Lesotho to harness wind and water in huge green energy project. The tiny mountain kingdom of Lesotho is to harness the power of wind and water in a $15bn (£9bn) green energy project, the biggest of its kind in Africa.
The Lesotho highlands power project (LHPP) will generate 6,000 megawatts (MW) of wind power and 4,000MW of hydropower, equivalent to about 5% of neighbouring South Africa's electricity needs. Lesotho says the scheme will help end its plight as one of the world's poorest countries, "making it a case study in how investing in renewable energy can transform a nation's fortunes". Lesotho offers the opportunity to build one of the highest windfarms in the world, with more than 80% of its territory lying at least 1,800m above sea level. But the high altitude of its Maluti mountains also carries risks: one of the highest lightning strike rates in the world and temperatures plunging to -20C in the winter months.
It is also hoped that the scheme, up to 80% financed by Chinese loans, will be a silver bullet in Lesotho's impoverished economy. Which Animal Best Represents Canada? (Survey) TreeHugger The top ten posts of the week, from zero waste to jellyfish waste Also an ELF, an air conditioner and a very pretty drawing.
Latest Stories from TreeHugger In the Guardian: 10 reasons to hop on your bike. In the Gold Coast Bullietin: The stupidest cycling article ever written April 12, 10:31 AM by Lloyd Alter in Bikes Two articles to make you smile; one for its sensibility and the other for its complete inanity The top ten posts of the week, from zero waste to jellyfish waste April 12, 8:10 AM by Lloyd Alter in Uncategorized Also an ELF, an air conditioner and a very pretty drawing. 7 ingredients for awesome train service (slideshow) April 11, 5:47 PM by Zachary Shahan in Public Transportation What makes a train service really awesome and desirable?
Football team in Mexico replace players names with Twitter handles. Mexican Primera Division side Jaguares have taken things to the next level in terms of attracting more followers to their club Twitter account by pasting their official handle on their club shirts.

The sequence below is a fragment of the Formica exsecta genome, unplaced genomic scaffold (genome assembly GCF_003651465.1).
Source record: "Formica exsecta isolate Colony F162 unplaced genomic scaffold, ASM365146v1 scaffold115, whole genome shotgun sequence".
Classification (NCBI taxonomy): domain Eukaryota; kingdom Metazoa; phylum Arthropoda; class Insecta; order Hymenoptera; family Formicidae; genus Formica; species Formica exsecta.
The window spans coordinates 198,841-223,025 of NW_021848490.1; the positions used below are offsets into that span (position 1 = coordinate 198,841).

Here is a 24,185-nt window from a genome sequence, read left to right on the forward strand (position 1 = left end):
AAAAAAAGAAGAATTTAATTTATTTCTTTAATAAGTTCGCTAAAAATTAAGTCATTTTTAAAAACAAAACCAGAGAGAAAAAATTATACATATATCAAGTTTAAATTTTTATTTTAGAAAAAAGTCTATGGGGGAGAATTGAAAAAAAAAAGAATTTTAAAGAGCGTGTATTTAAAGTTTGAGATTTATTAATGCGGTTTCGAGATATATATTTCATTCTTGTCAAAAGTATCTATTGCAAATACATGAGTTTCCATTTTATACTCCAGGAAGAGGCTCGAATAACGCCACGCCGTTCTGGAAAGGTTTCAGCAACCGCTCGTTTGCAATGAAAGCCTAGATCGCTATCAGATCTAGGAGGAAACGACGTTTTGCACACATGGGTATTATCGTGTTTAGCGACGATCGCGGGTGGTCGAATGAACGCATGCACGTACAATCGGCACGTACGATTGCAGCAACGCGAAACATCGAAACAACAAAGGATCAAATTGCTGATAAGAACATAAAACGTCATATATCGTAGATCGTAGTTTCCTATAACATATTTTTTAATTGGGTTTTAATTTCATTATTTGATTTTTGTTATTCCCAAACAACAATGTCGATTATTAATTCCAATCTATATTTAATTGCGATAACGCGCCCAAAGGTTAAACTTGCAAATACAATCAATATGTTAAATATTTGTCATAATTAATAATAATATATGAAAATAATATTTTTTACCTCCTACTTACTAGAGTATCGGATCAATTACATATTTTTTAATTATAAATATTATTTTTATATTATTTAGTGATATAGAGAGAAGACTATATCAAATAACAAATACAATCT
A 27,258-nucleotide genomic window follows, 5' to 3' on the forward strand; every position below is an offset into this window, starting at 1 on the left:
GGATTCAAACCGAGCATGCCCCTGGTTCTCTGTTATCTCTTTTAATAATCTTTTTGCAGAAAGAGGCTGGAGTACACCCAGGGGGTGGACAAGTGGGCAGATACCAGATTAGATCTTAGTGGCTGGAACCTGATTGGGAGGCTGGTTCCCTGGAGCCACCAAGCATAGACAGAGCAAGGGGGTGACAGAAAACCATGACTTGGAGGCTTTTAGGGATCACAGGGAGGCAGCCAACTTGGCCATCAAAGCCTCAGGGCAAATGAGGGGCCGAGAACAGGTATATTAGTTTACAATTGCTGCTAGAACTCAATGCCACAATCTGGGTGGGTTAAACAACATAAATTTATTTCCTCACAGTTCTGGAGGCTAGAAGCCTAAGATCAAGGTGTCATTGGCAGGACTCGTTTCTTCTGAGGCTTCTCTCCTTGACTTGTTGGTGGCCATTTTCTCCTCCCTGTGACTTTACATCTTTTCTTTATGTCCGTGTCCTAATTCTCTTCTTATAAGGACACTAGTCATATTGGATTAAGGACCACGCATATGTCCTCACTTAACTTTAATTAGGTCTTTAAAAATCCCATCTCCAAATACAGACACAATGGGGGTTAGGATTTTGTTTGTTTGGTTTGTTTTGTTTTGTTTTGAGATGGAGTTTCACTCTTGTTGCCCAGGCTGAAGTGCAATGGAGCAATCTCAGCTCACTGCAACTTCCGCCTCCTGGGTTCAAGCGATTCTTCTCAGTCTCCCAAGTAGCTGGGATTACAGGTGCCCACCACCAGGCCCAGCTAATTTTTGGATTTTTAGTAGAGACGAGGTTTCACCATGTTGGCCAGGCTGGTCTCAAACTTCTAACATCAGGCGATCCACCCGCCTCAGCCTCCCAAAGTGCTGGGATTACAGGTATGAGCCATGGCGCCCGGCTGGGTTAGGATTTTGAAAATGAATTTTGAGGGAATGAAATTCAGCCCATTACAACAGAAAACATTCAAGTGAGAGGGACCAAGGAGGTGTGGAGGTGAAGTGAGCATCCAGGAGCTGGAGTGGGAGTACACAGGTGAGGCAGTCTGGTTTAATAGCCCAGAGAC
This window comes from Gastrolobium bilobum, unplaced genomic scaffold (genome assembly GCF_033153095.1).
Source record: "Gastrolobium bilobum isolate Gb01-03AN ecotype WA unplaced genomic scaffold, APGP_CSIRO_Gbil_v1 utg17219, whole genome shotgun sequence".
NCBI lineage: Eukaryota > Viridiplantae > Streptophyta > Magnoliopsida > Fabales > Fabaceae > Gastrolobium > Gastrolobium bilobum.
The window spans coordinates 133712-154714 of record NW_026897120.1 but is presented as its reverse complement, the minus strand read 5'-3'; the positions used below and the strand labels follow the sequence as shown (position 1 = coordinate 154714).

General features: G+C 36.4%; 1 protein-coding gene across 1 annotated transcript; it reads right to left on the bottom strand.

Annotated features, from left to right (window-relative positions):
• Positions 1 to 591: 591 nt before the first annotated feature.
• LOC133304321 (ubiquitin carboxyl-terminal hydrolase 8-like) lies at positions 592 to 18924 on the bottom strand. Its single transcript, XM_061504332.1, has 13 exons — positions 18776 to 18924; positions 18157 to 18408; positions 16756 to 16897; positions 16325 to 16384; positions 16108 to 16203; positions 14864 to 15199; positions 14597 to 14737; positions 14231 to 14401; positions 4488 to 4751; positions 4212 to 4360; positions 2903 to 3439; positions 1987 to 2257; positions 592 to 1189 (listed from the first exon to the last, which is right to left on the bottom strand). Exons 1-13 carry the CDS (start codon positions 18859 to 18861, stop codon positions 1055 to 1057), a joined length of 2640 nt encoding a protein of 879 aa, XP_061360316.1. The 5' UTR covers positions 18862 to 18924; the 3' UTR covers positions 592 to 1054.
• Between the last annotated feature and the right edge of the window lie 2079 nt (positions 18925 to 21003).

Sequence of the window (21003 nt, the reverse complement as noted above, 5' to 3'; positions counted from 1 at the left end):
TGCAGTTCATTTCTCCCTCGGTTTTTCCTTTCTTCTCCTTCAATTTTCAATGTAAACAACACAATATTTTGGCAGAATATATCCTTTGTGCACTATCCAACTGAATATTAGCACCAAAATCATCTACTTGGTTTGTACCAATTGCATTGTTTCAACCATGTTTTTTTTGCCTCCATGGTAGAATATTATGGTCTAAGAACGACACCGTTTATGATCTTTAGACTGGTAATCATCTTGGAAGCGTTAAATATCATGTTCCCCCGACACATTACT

Not only is the club's Twitter account on the front of the shirt, but each individual player has their personal profiles instead of their names on the back of their shirts. We've seen plenty of players embracing social media, and Twitter in particular, but the teams they play for have not always been behind them with some banning it outright. In one way it's great to see a team pushing their own players accounts in this way, but you do wonder if it's a marketing stunt to get them mainstream media attention or a genuine attempt to help players connect with their fans.
Walking Billboards? This is not actually the first time that a football club have used their shirts to promote Twitter because earlier this year Spanish side Valencia came up with the idea. Daily Pennsylvanian tweets bigger words than Hamlet. Telegraph | Language Log Actor Ralph Fiennes complained recently that the English language “is being eroded” and blamed “a world of truncated sentences, soundbites and Twitter.”
Et tu, Ralphie? In response, Mark Liberman — a linguistics professor at the University of Pennsylvania and one of the keepers of the Language Log blog — ran an analysis of noted works such as Shakespeare’a Hamlet, “a number of” Jeeves stories by P.G. Wodehouse and “the 100 most recent tweets from the Daily Pennsylvanian” student newspaper. “I figured that the DP ought to count as a good representative of the kids today who are responsible for the alleged word-shortening trend,” Liberman writes. The results, in mean word length: Hamlet: 3.99 charactersWodehouse: 4.05 charactersDaily Pennsylvanian: 4.80 characters Admittedly, that’s just one measure of language usage. Sept milliards de Terrien-ne-s: combien de gays et de lesbiennes? L’Onu a décrété le 31 octobre 2011 jour du passage aux 7 milliards d’habitant-e-s sur la Terre.
Les homos, combien de divisions? Difficile de répondre précisément à cette question quand dans plus du tiers des pays de la planète, l’homosexualité est toujours pénalisée et qu’il est souvent impossible pour les gays et les lesbiennes de vivre tout simplement au grand jour. Les plus optimistes tablent souvent sur une population homosexuelle adulte de 10%. Ce qui donnerait à l’échelle de la planète plusieurs centaines de millions de Terrien-ne-s homos. Cette proportion est sans doute très loin de la réalité, si on se réfère aux études réalisées ces dernières années dans plusieurs pays développés. EN FRANCE, 1,6% DES HOMMES ET 1% DES FEMMES En France, l’étude de l”Inserm Contexte de la sexualité en France qui date de 2007 a montré que 4,1% des hommes et 4% des femmes de 18 à 69 ans avaient eu des pratiques homosexuelles.
Une proportion sensiblement égale à ce qu’on trouve en Amérique du Nord.